Witkin Guides at the Alameda County Law Library by Eric Yap
(Photos by Eric Yap)
“Where can I find Witkin’s?” When patrons so inquire, we have to ask a few questions of our own. Are they looking for an overview of California law, or for focused coverage of procedure, evidence, or criminal topics? Do they prefer using print or going online? Regardless of the answers, the patron has chosen an excellent resource. The guides originally authored by Bernard Witkin are the gold standard among treatises on California law: they have guided attorneys for decades and have been cited in countless judicial decisions over the years.
How did these guides come to be the leading authority on California law? It all started when Bernard Witkin, who had recently graduated from UC Berkeley’s School of Law, realized there was high demand for the notes he had compiled to study for the California bar exam in 1928. While working for the California Supreme Court as a law clerk and then as reporter of decisions, he continually updated the materials, which were eventually published as “Summary of California Law.” His efforts later expanded to specialized treatises in various areas of the law. Over his long career, Witkin also dedicated himself to improving judicial education, served with distinction on the California Judicial Council, and was renowned for his philanthropic endeavors.
In 1996, a year after he passed away, Alameda County Law Library’s Board of Trustees passed a resolution to name the library after Bernard Witkin, in honor of the many contributions of the long time Alameda County resident. Together with the Witkin Legal Institute, the library sponsors an annual Witkin Memorial Symposium that has covered conflicts of interest in the practice of law, the civil justice crisis in California, and learning from ethical nightmares, among other topics. This year’s program, on the topic of dependency law, will be held on May 3, 2016. The speakers will be Janet Sherwood and Margaret Coyne from Avokids.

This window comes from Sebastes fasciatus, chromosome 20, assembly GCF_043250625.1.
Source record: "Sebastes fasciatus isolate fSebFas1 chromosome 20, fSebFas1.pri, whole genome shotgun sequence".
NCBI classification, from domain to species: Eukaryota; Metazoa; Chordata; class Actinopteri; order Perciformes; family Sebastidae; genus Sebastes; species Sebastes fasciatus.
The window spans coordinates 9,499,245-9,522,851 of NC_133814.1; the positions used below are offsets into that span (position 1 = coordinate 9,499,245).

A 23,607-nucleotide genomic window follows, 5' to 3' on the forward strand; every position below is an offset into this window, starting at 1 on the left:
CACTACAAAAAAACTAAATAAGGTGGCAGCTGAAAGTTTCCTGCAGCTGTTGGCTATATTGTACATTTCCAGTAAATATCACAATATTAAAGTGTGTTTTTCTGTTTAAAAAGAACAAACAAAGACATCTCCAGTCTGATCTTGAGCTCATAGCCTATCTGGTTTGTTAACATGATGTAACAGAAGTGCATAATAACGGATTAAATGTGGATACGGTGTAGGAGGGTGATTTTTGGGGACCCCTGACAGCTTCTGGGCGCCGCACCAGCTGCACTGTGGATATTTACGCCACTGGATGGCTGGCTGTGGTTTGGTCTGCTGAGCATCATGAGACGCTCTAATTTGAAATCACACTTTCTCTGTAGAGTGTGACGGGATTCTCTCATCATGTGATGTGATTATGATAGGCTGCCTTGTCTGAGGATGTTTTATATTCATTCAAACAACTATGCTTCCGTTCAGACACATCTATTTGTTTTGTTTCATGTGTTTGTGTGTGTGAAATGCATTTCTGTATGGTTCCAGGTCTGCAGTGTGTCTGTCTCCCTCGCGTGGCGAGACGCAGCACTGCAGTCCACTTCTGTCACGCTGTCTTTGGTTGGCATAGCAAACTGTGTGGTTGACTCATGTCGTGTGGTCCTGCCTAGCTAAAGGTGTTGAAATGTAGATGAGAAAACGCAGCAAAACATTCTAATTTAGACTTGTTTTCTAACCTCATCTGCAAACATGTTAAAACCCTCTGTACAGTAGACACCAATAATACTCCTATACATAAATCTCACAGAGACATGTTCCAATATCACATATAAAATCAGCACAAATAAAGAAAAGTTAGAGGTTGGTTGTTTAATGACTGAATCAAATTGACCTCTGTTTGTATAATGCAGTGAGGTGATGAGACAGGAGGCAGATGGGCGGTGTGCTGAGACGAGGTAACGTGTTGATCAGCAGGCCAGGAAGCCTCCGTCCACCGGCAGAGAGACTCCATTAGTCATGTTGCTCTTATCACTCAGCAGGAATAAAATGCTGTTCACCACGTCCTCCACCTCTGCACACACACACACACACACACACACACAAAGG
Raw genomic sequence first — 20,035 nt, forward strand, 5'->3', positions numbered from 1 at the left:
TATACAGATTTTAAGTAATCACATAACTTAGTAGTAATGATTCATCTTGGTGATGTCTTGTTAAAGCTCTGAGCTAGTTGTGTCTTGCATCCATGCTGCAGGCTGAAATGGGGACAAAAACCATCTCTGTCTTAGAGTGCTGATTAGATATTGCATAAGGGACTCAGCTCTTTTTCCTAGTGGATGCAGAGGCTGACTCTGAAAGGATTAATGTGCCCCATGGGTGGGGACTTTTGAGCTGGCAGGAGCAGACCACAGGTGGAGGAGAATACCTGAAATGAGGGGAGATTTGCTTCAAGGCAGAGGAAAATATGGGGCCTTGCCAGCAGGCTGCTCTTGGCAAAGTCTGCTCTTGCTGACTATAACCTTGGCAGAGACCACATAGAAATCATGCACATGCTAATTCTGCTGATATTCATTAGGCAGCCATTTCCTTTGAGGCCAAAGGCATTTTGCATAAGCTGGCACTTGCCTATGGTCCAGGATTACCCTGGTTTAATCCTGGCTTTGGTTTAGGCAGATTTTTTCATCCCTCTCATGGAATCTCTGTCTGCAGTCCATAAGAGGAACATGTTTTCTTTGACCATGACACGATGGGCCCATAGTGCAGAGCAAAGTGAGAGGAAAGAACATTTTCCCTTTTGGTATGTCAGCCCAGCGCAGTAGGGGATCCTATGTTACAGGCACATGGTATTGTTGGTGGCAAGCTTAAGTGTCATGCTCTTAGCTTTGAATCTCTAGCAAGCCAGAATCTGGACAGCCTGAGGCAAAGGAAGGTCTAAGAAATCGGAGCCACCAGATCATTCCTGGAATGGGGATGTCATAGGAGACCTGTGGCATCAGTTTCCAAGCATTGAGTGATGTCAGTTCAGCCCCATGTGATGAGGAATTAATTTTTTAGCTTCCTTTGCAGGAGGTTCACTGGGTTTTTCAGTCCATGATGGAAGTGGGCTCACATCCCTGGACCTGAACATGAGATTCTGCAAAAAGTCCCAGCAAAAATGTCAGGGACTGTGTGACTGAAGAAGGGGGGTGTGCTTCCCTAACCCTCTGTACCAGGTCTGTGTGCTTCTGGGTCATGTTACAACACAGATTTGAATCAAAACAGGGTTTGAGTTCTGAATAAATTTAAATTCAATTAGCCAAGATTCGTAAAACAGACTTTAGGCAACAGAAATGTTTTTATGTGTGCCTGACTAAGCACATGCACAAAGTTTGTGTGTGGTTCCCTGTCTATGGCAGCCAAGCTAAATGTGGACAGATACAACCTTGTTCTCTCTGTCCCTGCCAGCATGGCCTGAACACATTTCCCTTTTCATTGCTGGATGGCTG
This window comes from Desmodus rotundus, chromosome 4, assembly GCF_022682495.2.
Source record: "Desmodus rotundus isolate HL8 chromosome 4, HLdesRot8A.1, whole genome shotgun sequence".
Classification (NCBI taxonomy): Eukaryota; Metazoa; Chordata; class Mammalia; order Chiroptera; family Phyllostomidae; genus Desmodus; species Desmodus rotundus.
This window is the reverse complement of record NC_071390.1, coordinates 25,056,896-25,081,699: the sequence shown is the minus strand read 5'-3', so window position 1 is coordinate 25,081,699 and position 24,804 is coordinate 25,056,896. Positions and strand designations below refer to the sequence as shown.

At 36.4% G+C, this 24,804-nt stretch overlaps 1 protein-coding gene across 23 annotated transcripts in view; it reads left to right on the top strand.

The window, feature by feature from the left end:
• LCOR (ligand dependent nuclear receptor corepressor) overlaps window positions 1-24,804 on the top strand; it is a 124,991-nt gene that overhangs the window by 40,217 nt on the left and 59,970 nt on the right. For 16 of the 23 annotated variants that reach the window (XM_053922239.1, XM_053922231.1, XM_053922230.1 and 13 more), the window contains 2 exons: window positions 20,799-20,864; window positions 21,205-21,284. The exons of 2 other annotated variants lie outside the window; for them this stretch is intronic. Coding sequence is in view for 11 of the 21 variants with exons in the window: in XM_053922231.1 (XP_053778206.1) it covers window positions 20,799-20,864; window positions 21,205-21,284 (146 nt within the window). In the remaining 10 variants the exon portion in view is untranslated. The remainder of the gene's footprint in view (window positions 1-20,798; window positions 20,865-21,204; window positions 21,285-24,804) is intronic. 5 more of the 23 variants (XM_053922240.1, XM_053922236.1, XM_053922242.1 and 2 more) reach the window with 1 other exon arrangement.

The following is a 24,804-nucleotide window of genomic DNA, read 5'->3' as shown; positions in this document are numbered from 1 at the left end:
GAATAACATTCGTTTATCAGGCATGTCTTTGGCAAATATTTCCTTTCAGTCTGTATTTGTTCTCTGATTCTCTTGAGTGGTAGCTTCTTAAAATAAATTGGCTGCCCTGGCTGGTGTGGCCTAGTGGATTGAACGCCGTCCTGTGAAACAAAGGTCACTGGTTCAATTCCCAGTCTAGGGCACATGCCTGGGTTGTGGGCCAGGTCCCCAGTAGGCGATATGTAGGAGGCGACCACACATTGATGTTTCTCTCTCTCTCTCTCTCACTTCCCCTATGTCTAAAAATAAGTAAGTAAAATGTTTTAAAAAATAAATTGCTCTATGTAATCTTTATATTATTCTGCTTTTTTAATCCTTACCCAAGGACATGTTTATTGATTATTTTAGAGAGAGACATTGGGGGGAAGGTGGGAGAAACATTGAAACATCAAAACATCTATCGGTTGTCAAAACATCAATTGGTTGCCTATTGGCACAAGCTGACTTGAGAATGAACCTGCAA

Today, Bernard Witkin’s legacy continues in the form of many print and online resources patrons use on a daily basis at ACLL:
Summary of California Law 10th ed., by B.E. Witkin and members of the Witkin Legal Institute (call number: KFC 80 .W5 2005). The original treatise authored by Bernard Witkin is a 16 volume set that includes coverage of torts, contracts, real property, commercial law, corporations, wills and trusts, and other legal topics. Summary of California Law is updated in print through cumulative annual supplements, and available online through Westlaw.
California Procedure, 5th ed., by B.E. Witkin and members of the Witkin Legal Institute (call number: KFC 995 .W52 2008). This 10 volume treatise covers various topics in California civil procedure including pleadings, motions, pretrial proceeding, and trial proceedings. It is updated in print through cumulative annual supplements, and accessible through Westlaw.
California Evidence, 5th ed., by B.E. Witkin and members of the Witkin Legal Institute (call number: KFC 1030 .W52 2012). California Evidence covers burden of proof and presumptions, circumstantial evidence, opinion evidence, hearsay, discovery, witnesses, and other aspects of California evidence law. At ACLL, these volumes are updated in print through the 2014 Supplement, and patrons can access the current version using Westlaw.
California Criminal Law, 4th ed. by B.E. Witkin, Norman L. Epstein, and members of the Witkin Legal Institute (call number: KFC 1155 .W52 2012) The 7 volumes include coverage of crimes against persons, crimes against property, punishment, criminal procedure, and criminal trial and appeal, among others. California Criminal Law is updated in print through the 2014 Supplement, and patrons can use Westlaw for the most updated version.
Finally, if you are interested in a classic work by Bernard Witkin, the library has a copy of his Manual on Appellate Court Opinions (call number: KFC 75 .W53), which was published in 1977. Do check it out!